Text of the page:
Q-P Liu et al, 2016, Habitual coffee consumption and risk of cognitive decline/dementia: A systematic review and meta-analysis of prospective cohort studies, Nutrition, published online ahead of print.Print this page
OBJECTIVE: Findings from epidemiologic studies of coffee consumption and risk for cognitive decline or dementia are inconclusive. The aim of this study was to conduct a meta-analysis of prospective studies to assess the association between coffee consumption and the risk for cognitive decline and dementia.
METHODS: Relevant studies were identified by searching PubMed and Embase databases between 1966 and December 2014. Prospective cohorts that reported relative risk (RRs) and 95% confidence intervals (CIs) for the association of coffee consumption with dementia incidence or cognitive changing were eligible. Study-specific RRs were combined by using a random-effects model.
RESULTS: Eleven prospective studies, including 29,155 participants, were included in the meta-analysis. The combined RR indicated that high coffee consumption was not associated with the different measures of cognitive decline or dementia (summary RR, 0.97; 95% CI, 0.84-1.11). Subgroup analyses suggested a significant inverse association between highest coffee consumption and the risk for Alzheimer disease (summary RR, 0.73; 95% CI, 0.55-0.97). The dose-response analysis, including eight studies, did not show an association between the increment of coffee intake and cognitive decline or dementia risk (an increment of 1 cup/d of coffee consumed; summary RR, 1.00; 95% CI, 0.98-1.02).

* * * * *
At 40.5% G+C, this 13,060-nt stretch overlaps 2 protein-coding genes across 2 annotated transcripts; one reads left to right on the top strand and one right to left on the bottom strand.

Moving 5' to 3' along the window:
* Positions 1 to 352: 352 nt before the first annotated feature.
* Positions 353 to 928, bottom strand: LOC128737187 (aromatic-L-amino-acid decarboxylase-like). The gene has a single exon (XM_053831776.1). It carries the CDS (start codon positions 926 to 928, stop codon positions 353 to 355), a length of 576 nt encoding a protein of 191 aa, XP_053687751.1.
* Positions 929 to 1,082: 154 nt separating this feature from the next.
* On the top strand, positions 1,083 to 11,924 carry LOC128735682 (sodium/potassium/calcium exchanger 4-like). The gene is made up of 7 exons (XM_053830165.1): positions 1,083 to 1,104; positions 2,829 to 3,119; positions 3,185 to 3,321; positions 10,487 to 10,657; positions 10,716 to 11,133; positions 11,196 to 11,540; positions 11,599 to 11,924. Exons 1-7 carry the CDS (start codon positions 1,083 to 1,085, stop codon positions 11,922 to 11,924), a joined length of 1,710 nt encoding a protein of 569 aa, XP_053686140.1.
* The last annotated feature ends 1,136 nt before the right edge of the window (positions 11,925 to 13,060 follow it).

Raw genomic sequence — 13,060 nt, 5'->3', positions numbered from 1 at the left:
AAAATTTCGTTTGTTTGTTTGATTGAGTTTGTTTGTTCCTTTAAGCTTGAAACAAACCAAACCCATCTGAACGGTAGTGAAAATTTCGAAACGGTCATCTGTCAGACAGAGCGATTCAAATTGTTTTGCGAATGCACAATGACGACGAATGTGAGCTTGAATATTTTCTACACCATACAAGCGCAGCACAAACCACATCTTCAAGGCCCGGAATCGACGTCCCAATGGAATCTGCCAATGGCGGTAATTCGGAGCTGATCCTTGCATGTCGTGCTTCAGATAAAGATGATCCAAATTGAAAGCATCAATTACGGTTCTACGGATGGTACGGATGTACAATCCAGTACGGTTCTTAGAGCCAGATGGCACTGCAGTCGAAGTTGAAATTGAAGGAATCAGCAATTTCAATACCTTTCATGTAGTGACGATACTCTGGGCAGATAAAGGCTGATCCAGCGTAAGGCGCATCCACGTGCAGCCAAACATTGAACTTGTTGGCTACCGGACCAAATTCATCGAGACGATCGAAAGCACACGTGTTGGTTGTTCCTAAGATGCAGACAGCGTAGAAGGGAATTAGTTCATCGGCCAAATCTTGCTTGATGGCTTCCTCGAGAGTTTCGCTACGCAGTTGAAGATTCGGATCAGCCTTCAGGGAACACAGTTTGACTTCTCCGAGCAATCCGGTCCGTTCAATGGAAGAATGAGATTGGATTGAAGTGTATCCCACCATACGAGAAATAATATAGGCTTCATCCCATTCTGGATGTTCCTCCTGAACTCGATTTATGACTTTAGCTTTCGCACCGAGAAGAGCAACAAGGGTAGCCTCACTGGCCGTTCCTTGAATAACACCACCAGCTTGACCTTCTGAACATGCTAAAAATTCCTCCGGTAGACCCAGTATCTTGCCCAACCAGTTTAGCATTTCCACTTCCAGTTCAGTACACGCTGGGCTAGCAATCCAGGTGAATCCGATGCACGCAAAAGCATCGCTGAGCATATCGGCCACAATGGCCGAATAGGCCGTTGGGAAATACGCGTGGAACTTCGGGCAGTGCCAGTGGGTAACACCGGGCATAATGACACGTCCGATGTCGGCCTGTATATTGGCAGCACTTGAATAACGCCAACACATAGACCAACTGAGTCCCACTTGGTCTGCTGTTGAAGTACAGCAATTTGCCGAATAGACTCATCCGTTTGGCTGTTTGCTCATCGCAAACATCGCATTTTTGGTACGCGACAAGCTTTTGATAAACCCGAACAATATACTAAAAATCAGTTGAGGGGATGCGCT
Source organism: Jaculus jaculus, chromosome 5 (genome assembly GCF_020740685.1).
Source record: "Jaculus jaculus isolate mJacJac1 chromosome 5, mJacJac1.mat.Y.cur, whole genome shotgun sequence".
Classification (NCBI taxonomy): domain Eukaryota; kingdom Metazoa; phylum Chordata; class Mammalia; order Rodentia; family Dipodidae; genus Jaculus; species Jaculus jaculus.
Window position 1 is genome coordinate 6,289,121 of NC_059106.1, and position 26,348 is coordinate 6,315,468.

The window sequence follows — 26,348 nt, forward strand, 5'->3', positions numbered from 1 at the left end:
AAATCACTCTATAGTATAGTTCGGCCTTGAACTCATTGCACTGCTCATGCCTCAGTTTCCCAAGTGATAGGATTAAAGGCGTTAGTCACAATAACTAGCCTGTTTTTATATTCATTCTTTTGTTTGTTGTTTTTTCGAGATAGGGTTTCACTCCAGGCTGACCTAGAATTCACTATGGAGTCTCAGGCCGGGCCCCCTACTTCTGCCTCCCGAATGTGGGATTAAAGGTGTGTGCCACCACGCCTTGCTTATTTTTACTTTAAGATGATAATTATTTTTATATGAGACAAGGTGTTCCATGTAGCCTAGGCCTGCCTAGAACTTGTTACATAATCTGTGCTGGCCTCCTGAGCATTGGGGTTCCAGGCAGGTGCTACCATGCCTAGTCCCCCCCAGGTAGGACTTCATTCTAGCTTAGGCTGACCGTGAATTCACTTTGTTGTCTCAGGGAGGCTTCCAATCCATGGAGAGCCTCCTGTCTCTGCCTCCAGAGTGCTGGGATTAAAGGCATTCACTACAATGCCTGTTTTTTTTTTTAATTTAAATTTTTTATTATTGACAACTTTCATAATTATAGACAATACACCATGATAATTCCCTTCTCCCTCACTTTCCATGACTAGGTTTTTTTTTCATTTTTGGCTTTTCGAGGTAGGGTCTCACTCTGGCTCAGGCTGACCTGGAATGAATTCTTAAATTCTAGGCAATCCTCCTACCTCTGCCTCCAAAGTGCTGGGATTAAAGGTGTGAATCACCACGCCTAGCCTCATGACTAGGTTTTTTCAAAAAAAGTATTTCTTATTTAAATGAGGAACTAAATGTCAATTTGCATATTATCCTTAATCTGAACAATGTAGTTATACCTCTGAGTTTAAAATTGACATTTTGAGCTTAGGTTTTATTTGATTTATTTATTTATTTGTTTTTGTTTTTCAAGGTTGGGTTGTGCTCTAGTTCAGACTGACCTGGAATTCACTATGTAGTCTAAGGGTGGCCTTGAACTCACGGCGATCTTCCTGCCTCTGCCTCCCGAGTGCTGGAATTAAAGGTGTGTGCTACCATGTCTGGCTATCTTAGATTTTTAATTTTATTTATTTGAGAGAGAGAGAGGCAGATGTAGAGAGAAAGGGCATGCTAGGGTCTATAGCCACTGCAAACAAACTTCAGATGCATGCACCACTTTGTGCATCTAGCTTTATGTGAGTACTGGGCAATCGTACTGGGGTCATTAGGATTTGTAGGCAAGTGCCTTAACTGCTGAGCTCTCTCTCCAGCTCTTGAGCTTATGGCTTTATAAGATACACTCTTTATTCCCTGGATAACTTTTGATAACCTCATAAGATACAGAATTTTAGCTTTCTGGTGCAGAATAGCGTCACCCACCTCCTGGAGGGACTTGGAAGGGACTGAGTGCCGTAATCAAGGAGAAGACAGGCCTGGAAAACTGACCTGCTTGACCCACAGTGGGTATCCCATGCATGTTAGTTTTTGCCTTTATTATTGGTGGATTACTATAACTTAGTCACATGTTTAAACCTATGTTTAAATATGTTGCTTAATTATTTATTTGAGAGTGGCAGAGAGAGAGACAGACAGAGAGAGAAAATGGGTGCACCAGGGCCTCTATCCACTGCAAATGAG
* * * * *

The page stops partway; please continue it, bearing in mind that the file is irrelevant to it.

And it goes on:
CONCLUSIONS: The present study suggests that higher coffee consumption is associated with reduced risk for Alzheimer disease. Further randomized controlled trials or well-designed cohort studies are needed to determine the association between coffee consumption and cognitive decline or dementia.
This information is intended for Healthcare professional audiences.
Please consider the environment before printing.